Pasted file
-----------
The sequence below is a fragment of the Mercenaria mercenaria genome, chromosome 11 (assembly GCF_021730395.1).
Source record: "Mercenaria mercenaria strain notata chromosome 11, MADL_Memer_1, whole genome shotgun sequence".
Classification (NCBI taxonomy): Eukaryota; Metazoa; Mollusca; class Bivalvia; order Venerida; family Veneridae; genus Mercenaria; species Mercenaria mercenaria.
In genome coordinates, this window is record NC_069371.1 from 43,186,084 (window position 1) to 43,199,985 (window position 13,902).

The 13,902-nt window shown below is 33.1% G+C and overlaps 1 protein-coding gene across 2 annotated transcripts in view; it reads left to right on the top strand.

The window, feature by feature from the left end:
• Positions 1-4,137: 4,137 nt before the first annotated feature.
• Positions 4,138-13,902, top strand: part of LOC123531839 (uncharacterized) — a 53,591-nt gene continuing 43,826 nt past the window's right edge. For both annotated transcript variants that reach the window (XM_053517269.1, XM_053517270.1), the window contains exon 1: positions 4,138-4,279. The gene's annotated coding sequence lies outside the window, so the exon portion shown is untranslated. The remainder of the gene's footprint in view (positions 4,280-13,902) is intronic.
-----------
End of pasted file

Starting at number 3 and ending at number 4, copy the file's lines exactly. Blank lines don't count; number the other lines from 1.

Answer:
Classification (NCBI taxonomy): Eukaryota; Metazoa; Mollusca; class Bivalvia; order Venerida; family Veneridae; genus Mercenaria; species Mercenaria mercenaria.
In genome coordinates, this window is record NC_069371.1 from 43,186,084 (window position 1) to 43,199,985 (window position 13,902).